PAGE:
Testing Won ’ t Get Us Where We Need to Go

Conclusions Testing is important to track the trajectory of an epidemic in a community to guide local or national efforts at mitigationThe tests we currently have for COVID have limited accuracy for the individual patientAntibody testing suggests that the fatality rate for COVID may be low in certain communities, but data from New York suggests there is the potential for significant death and morbidity in any major metropolitan areaContact tracing enabled by smart phone technology is likely unable to be effective because they do not overcome the inherent limitations of COVID testing, require widespread adoption, and may not even be accurate at determining high risk contacts. Mass testing alone is unlikely to completely explain the varying death rates seen by countryTesting is no panacea. This suggests a comprehensive strategy that incorporates testing, but doesn’t rely on it. Anish Koka is a Cardiologist in practice in Philadelphia. He is co-host of the podcast, The Accad &Koka Report, and can be followed on Twitter @anish_koka.  An edited version of this piece appeared in Medscape.
Source: The Health Care Blog - Category: Consumer Health News Authors: Tags: COVID-19 Health Policy Anish Koka COVID-19 testing Source Type: blogs

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Publication date: September 2020Source: American Heart Journal, Volume 227Author(s): Payam Dehghani, Laura J. Davidson, Cindy L. Grines, Keshav Nayak, Jacqueline Saw, Prashant Kaul, Akshay Bagai, Ross Garberich, Christian Schmidt, Hung Q. Ly, Jay Giri, Perwaiz Meraj, Binita Shah, Santiago Garcia, Scott Sharkey, David A. Wood, Frederick G. Welt, Ehtisham Mahmud, Timothy D. Henry
Source: American Heart Journal - Category: Cardiology Source Type: research
The original version of this article unfortunately contained a mistake. The correct information is given below.
Source: Cancer Immunology, Immunotherapy - Category: Cancer & Oncology Source Type: research
The original version of this article unfortunately contained a mistake. Complete figure captions are missing.
Source: Cancer Immunology, Immunotherapy - Category: Cancer & Oncology Source Type: research
Authors: Robb CM, Kour S, Contreras JI, Agarwal E, Barger CJ, Rana S, Sonawane Y, Neilsen BK, Taylor M, Kizhake S, Thakare RN, Chowdhury S, Wang J, Black JD, Hollingsworth MA, Brattain MG, Natarajan A Abstract [This corrects the article DOI: 10.18632/oncotarget.23749.]. PMID: 32637035 [PubMed - in process]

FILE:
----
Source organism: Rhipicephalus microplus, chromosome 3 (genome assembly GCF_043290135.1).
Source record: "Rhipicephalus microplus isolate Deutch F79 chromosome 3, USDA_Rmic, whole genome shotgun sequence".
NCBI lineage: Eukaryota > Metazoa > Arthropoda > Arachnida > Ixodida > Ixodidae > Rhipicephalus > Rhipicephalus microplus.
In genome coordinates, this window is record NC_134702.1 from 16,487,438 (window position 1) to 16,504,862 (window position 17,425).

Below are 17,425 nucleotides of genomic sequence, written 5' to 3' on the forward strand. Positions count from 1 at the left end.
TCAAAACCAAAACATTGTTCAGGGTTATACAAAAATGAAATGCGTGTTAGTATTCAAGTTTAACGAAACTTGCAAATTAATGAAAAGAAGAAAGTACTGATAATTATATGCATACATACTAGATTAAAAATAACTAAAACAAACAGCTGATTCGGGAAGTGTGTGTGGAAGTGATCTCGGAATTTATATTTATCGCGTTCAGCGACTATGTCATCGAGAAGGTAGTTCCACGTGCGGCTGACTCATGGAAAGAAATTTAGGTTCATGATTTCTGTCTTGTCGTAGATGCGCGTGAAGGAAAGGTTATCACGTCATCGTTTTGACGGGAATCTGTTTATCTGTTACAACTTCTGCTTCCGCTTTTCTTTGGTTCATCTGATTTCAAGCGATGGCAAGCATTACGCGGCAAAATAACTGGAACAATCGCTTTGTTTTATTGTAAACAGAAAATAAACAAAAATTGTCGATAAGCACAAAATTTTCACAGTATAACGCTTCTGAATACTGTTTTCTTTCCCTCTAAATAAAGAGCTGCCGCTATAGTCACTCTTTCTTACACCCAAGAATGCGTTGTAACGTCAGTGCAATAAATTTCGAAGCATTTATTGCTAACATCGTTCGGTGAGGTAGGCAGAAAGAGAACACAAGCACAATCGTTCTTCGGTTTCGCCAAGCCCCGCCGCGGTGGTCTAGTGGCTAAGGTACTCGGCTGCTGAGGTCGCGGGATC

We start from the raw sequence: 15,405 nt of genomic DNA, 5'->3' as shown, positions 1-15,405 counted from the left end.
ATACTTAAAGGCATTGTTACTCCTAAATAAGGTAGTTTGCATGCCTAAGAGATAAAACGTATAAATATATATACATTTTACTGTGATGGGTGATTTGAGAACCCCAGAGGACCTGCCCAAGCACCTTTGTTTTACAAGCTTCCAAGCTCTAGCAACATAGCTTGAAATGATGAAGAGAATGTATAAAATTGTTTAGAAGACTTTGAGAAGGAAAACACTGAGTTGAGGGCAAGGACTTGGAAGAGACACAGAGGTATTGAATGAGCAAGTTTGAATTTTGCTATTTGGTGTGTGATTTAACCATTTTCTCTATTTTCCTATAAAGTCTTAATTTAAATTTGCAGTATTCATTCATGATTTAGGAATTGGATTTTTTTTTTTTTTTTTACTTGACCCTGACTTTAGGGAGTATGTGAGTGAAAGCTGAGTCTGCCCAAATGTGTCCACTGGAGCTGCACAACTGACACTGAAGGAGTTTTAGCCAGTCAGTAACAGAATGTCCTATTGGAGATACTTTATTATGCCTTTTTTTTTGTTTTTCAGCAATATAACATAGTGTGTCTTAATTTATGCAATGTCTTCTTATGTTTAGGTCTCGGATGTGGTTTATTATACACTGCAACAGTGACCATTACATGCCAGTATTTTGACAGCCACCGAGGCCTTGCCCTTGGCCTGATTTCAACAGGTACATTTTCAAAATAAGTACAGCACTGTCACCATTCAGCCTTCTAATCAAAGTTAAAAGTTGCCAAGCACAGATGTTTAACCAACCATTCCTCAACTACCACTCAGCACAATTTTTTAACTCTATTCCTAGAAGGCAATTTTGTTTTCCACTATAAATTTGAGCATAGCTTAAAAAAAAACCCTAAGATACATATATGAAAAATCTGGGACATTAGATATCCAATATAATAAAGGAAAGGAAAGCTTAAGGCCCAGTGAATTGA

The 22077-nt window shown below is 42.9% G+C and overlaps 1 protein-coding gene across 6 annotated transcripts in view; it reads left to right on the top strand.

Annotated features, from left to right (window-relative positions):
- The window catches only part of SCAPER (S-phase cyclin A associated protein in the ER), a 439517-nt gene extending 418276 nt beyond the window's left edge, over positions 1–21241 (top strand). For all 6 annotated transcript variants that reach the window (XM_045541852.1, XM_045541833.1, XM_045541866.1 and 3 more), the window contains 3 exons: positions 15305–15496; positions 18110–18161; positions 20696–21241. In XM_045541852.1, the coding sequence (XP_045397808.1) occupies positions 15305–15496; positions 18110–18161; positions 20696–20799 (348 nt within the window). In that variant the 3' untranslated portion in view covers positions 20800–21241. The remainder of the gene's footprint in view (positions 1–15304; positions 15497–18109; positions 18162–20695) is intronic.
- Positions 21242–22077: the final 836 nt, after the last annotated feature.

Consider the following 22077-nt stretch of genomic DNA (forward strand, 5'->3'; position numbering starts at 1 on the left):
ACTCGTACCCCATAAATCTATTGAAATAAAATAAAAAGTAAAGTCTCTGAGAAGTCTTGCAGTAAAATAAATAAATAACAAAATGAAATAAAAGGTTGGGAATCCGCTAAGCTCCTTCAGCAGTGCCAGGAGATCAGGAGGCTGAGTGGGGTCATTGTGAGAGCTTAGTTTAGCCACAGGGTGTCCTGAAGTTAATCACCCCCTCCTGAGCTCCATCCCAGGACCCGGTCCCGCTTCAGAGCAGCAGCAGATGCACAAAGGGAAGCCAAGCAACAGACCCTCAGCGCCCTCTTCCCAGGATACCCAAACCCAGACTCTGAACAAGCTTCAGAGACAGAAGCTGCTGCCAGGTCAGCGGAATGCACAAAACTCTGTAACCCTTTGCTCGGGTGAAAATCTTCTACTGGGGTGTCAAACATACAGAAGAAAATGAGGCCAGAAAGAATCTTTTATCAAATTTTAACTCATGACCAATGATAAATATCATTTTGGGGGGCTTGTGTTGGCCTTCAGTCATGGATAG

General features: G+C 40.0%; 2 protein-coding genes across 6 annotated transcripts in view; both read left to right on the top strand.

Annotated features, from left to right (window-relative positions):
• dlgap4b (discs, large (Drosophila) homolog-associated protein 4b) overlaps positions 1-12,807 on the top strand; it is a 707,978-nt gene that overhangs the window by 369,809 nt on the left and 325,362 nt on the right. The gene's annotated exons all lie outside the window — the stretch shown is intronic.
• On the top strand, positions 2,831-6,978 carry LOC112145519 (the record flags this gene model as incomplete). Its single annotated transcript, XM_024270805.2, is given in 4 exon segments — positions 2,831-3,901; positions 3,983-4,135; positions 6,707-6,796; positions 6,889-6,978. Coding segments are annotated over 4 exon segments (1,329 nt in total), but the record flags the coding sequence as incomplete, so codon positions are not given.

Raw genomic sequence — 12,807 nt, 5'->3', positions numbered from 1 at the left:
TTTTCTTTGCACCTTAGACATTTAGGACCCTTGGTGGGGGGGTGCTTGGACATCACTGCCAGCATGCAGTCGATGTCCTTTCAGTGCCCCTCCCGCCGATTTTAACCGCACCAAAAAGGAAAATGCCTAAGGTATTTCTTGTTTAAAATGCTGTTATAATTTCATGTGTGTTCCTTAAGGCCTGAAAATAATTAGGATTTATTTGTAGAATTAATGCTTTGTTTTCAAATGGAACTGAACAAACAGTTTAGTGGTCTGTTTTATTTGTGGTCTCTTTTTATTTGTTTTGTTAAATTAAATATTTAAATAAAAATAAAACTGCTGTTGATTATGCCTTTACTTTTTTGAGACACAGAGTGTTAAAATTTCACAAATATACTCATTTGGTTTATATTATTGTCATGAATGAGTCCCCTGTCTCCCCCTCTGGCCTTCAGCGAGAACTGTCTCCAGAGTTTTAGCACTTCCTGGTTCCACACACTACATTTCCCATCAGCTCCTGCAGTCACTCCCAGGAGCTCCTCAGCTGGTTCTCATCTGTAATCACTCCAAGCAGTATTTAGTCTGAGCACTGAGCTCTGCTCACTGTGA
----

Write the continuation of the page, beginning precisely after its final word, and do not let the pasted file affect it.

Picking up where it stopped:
Source: Oncotarget - Category: Cancer & Oncology Tags: Oncotarget Source Type: research
Authors: Sarfstein R, Werner H Abstract A significant volume of clinical and epidemiological data provides support to the concept that insulin and the insulin receptor (INSR) have an important role in breast cancer. Tumor suppressor p53 is the most frequently mutated molecule in human cancer. The present study was aimed at evaluating the hypothesis that p53 governs the expression and activation of the INSR gene in breast cancer cells. In addition, the study was designed to investigate the mechanism of action of p53 in the context of INSR gene regulation. The availability of MCF7 breast cancer-derived cell lines wit...
Source: Oncotarget - Category: Cancer & Oncology Tags: Oncotarget Source Type: research
CONCLUSIONS: New-onset AF and the other severe complications were not associated with poorer long-term survival following esophagectomy. In addition, administration of landiolol hydrochloride after esophagectomy did not contribute to prolonging the OS. PMID: 32637032 [PubMed]
Source: Oncotarget - Category: Cancer & Oncology Tags: Oncotarget Source Type: research
CONCLUSIONS: Our findings confirmed a high frequency of KIT and NRAS mutations in SUM, as well as a low incidence of BRAF mutations. We reported novel KRAS, CTNNB1, TP53, ERBB2, and SMAD4 mutations in SUM. Our findings provide new insights into the molecular pathogenesis of SUM. PMID: 32637031 [PubMed]
Source: Oncotarget - Category: Cancer & Oncology Tags: Oncotarget Source Type: research
Authors: Chae HD, Dutta R, Tiu B, Hoff FW, Accordi B, Serafin V, Youn M, Huang M, Sumarsono N, Davis KL, Lacayo NJ, Pigazzi M, Horton TM, Kornblau SM, Sakamoto KM Abstract The 90 kDa Ribosomal S6 Kinase (RSK) drives cell proliferation and survival in cancers, although its oncogenic mechanism has not been well characterized. Phosphorylated level of RSK (T573) was increased in acute myeloid leukemia (AML) patients and associated with poor survival. To examine the role of RSK in AML, we analyzed apoptosis and the cell cycle profile following treatment with BI-D1870, a potent inhibitor of RSK. BI-D1870 treatment increa...
Source: Oncotarget - Category: Cancer & Oncology Tags: Oncotarget Source Type: research
Source: Canadian Journal of Anesthesia - Category: Anesthesiology Source Type: research
Source: Canadian Journal of Anesthesia - Category: Anesthesiology Source Type: research
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